Corrupt ex-CalPERS official commits suicide

February 2, 2015

calPERSA former CalPERS board member facing a corruption trial in federal court committed suicide in January. [LA Times]

Alfred Villalobos, 71, killed himself in Reno, his town of residence, city police confirmed. Villalobos was just weeks away from standing trial for bribery and fraud in connection with efforts he made to influence the investment decisions of CalPERS, which is the California retirement system and the largest public pension fund in the nation.

After serving as a CalPERS board member from 1993 to 1995, Villalobos became a placement agent who helped hedge funds and other investment groups wins CalPERS business. He earned about $50 million between 2005 and 2009 as a middleman between CalPERS and private equity clients.

A former CalPERS chief executive and co-defendant in the case cooperated with prosecutors and said that he accepted more than $250,000 in bribes and gifts from Villalobos. Federic Buenrostro Jr., who still faces sentencing in the case, said Villalobos would deliver much of the money in paper bags and shoe boxes at the Hyatt Hotel across from the Capitol in Sacramento.

Prosecutors charged Villalobos and Buenrostro with conspiring to create phony documents that helped Wall Street equity firm Apollo Management land a $3 billion CalPERS investment deal. Apollo is not accused of wrongdoing, but the firm paid Villalobos $14 million in fees.

In 1993, Villalobos briefly served as Los Angeles deputy mayor for economic developments. He resigned after revelations about his finances.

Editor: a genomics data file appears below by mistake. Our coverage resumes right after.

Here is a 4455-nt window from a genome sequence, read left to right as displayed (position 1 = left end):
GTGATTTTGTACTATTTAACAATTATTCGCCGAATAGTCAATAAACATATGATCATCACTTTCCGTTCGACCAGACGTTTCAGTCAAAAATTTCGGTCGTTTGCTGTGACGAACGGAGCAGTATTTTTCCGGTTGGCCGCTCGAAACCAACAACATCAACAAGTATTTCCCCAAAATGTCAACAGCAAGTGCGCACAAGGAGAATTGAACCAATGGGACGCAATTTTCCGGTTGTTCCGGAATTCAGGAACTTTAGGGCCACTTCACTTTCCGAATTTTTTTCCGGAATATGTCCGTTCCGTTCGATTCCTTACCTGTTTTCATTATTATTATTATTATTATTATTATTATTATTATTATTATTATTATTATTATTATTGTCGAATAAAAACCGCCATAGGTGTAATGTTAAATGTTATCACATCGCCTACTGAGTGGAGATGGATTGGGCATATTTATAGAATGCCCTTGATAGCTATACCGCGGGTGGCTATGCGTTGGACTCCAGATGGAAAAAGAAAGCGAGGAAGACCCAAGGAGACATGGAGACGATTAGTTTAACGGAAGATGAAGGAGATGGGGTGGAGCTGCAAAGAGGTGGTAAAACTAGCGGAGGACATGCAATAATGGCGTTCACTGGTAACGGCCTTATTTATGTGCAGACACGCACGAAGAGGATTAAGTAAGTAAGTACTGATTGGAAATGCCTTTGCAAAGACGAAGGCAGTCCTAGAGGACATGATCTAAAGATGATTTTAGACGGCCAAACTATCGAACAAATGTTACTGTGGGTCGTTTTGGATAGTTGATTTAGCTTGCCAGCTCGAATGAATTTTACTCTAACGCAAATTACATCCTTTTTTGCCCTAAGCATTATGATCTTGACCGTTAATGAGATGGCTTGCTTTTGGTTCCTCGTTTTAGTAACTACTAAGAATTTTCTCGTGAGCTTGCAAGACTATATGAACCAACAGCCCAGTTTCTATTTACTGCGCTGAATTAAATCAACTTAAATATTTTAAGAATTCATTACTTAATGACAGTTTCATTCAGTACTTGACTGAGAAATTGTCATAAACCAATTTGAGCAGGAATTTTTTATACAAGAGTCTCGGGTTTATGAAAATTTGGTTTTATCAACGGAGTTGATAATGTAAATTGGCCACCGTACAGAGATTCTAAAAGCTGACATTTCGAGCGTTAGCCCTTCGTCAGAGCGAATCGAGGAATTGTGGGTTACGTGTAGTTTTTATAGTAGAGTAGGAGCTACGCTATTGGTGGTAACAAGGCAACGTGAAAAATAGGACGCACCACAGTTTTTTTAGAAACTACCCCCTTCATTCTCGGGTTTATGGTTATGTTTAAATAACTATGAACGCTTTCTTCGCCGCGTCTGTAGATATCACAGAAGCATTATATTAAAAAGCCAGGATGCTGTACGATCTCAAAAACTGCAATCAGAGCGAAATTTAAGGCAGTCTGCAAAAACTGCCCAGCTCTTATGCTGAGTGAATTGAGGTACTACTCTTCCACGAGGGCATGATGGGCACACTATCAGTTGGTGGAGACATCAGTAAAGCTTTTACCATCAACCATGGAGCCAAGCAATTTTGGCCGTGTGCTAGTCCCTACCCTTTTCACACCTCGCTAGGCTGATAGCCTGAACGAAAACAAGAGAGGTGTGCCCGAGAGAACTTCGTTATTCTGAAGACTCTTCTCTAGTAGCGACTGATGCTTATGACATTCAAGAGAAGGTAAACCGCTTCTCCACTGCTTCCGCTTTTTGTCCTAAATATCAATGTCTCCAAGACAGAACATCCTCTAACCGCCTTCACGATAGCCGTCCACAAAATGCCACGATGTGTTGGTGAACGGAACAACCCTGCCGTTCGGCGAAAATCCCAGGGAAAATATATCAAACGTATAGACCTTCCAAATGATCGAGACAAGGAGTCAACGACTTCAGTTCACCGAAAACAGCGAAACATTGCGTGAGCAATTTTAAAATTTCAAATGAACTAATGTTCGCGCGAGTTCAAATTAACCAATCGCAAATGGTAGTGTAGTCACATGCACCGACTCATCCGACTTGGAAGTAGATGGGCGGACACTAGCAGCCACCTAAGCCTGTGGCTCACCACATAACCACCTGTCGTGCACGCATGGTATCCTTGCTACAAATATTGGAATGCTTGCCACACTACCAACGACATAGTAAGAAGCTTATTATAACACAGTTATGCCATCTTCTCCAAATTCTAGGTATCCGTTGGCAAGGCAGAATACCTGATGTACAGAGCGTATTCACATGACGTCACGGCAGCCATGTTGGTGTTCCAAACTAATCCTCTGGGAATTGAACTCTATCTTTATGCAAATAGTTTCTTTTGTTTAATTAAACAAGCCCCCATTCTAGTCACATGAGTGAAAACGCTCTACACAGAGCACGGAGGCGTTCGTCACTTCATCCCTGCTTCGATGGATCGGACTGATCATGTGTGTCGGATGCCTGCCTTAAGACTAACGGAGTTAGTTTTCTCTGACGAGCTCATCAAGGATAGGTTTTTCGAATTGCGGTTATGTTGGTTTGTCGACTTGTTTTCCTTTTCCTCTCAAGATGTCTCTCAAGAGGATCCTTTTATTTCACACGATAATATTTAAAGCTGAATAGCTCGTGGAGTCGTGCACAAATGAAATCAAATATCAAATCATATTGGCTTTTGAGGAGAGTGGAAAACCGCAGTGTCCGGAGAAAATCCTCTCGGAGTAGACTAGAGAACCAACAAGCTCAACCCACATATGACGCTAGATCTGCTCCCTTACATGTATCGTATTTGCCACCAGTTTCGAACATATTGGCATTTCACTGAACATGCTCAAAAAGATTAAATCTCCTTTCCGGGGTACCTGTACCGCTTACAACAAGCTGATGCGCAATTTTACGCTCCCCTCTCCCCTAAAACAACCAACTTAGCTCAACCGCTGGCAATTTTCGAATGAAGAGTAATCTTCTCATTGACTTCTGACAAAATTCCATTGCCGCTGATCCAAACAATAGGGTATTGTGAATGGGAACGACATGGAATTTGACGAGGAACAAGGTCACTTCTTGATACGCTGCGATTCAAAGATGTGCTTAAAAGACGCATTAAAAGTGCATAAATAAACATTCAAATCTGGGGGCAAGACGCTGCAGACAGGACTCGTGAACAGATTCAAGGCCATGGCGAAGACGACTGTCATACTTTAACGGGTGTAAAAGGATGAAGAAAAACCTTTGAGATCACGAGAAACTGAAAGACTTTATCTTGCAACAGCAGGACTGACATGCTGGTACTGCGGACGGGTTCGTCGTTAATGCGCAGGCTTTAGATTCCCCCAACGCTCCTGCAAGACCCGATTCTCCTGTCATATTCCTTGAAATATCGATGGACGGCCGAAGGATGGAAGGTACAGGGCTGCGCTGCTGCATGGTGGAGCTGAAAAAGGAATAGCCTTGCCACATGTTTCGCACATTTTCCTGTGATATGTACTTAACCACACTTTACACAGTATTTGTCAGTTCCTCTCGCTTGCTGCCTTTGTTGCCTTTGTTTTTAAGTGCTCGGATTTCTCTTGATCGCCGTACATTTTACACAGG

Then-mayor Richard Riordan said he fired Villalobos after five months on the job.

“He was more than ethically challenged,” Riordan said. “He was so bad that I went out of my way to recommend that they not put him on the CalPERS board.”

An attorney who represented Villalobos said the former CalPERS board member was in and out of the hospital prior to his death. Villalobos had constant pain from a neurological disorder, his attorney said.


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LameCommenter

One thieving, dishonest, bought-off and corrupt California administrative/political operative DOWN, approximately 259,651 LEFT to go.


achillesheal

Money delivered in paper bags and shoe boxes across from the Capital – sounds like a Soprano’s plotline.


Wonder if any other CalPERs execs were on the take in addition to Federic Buenrostro Jr.


smiley

Calpers wasn’t satisfied with rates are that guys like me have to settle for. CDs and conservative funds weren’t good enough and their greed got them in trouble.


achillesheal

They cannot invest conservatively because their pension is underfunded by 30% or so – which means that they can’t meet their future pension obligations at their actuarial return projections.


See their stats from their website (funding status page 3).


http://www.calpers.ca.gov/eip-docs/about/facts/facts-at-a-glance.pdf


Guess who picks up the tab when their scheme eventually defaults?


justbeware

“He was more than ethically challenged,” Riordan said. “He was so bad that I went out of my way to recommend that they not put him on the CalPERS board.”


But they did it anyway…


It’s not what you know, it’s who you know- – –

apparently NO matter how much of a crook you are.


Jorge Estrada

If I read this correctly, a middle man earned $50 million dollars in five years by managing investment exposure for the CalPers pyramid scam. Reads like reality is around the corner for all existing as well as new benefits for this plan.


OnTheOtherHand

The problem is that the California taxpayer is legally on the hook for a lot of that. If CALPERS doesn’t come through with enough to fund the public employee pensions guaranteed, a court could order the state to pay for it even if it meant cutting other things like education, road repairs, and so forth or raising taxes.